“When the sun is shining I can do anything; no mountain is too high, no trouble too difficult to overcome.”
– Wilma Rudolph
With all of the recommendations about sun exposure, it may seem that vampires are the intended audience: Avoid the sun at all costs or face an untimely death.
Recently, there’s been some resistance to such conventional wisdom. In a recent study, researchers found that the risks of avoiding sun exposure are the same as or greater than the risks of smokers who bath in the sunlight. While the rate of skin cancer increased for those with high sun exposure, the life span of those who avoided the sun was two years less than the smokers who spent significant time in sunlight.
Although it’s unlikely people will take to the beach in hopes of a longer lifespan, they might for this: Reduced sun exposure plays a significant role in dampening happiness, cognitive functioning, and cardiovascular health. The reverse is also true. This is in large part due to the way the sunshine stimulates the production of Vitamin D, a major contributor to good health.
Sunshine and Mental Health
Although the air may be thick with pollution, the day excessively hot, and the rain threatening a downpour, it won’t necessarily get you down. So long as there’s enough daylight between sunrise and sunset, your level of distress should remain stable. Take away some of that sunshine time, however, and there’s a good chance your mood will plummet. Notably, this isn’t just for people with Seasonal Affective Disorder, but rather with the population at whole.
Mental health treatment centers notice an increase of patients during the winter season, explains Mark Beecher, clinical professor and a licensed psychologist in BYU Counseling and Psychological Services. “Therapists should be aware that winter months will be a time of high demand for their services. With fewer sun time hours, clients will be particularly vulnerable to emotional distress. Preventative measures should be implemented on a case-by-case basis,” he said.
In addition to the stimulation of Vitamin D, sunlight works by prompting certain areas of the retina to release serotonin. A drop in serotonin can lead to SAD, depression, and a variety of other mental health conditions that may warrant a visit to mental health inpatient treatment centers.
Suicide and Sunshine
For all the psychological benefits of sunshine, scientists have long been aware of a surprising statistic: More people commit suicide in the spring when the sun is abundant than in the winter when sunny days are limited. Like prescribed antidepressants, it turns out that the sunshine (a natural antidepressant) can also make some vulnerable people manic. Often associated with bipolar disorder, mania causes boosts of energy, euphoria, agitation, and irritability. The main concern is with people who are suffering from a deep depression. While they experience a boost of energy and irritability from sunshine, the suicidal thoughts remain, thereby increasing the likelihood that a person will commit suicide.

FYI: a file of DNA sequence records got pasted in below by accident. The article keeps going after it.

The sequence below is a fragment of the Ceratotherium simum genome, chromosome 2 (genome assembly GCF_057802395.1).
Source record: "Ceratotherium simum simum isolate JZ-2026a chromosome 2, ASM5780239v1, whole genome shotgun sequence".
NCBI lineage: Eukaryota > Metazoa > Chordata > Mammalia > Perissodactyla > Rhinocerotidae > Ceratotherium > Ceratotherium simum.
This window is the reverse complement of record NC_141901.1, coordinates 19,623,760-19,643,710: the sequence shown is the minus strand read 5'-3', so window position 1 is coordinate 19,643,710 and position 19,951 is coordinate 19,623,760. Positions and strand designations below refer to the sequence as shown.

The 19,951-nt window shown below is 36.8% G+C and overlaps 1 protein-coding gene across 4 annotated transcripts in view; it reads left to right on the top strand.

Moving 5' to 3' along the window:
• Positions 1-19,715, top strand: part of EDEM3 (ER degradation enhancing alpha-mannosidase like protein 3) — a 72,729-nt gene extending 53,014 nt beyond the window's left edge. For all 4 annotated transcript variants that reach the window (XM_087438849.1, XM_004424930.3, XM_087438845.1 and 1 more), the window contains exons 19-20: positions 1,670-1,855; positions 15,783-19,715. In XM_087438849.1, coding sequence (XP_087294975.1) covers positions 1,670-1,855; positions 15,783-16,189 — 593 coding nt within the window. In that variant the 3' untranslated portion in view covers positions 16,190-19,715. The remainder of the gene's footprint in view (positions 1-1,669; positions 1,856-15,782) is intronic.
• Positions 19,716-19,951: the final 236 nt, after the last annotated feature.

In a recent study, researchers examined nearly 70,000 completed suicides in Austria from 1970 and 2010. They discovered a link between the number of suicides and the number of hours of sunshine during the day; they also found a correlation between the number of hours with sunshine in the days leading up to the suicide and the number of suicides. Specifically, lack of sunshine on the day of suicide and in the 10 days prior seems to increase the chances of a suicide. On the other hand, increased sunshine during the 14 to 60 days prior seemed to decrease the incidence of suicide.
Low serotonin levels in the cerebrospinal fluid plays a role in the number of suicides, irritability, and violence. Sunshine effects serotonin transporter binding. This directly impacts the concentration of serotonin in the synapse. The shifting levels with the changing of seasons may be the most challenging for the brain to handle, leading to changes in behavior and irritability.
The Role of Mental Health Treatment Centers
Fortunately, people who struggle with depression have several options for treatment. Most often, symptoms can be controlled with light therapy (including exposure to sunshine), medications, and psychotherapy. For others, however, the experts at mental health treatment centers is the best option.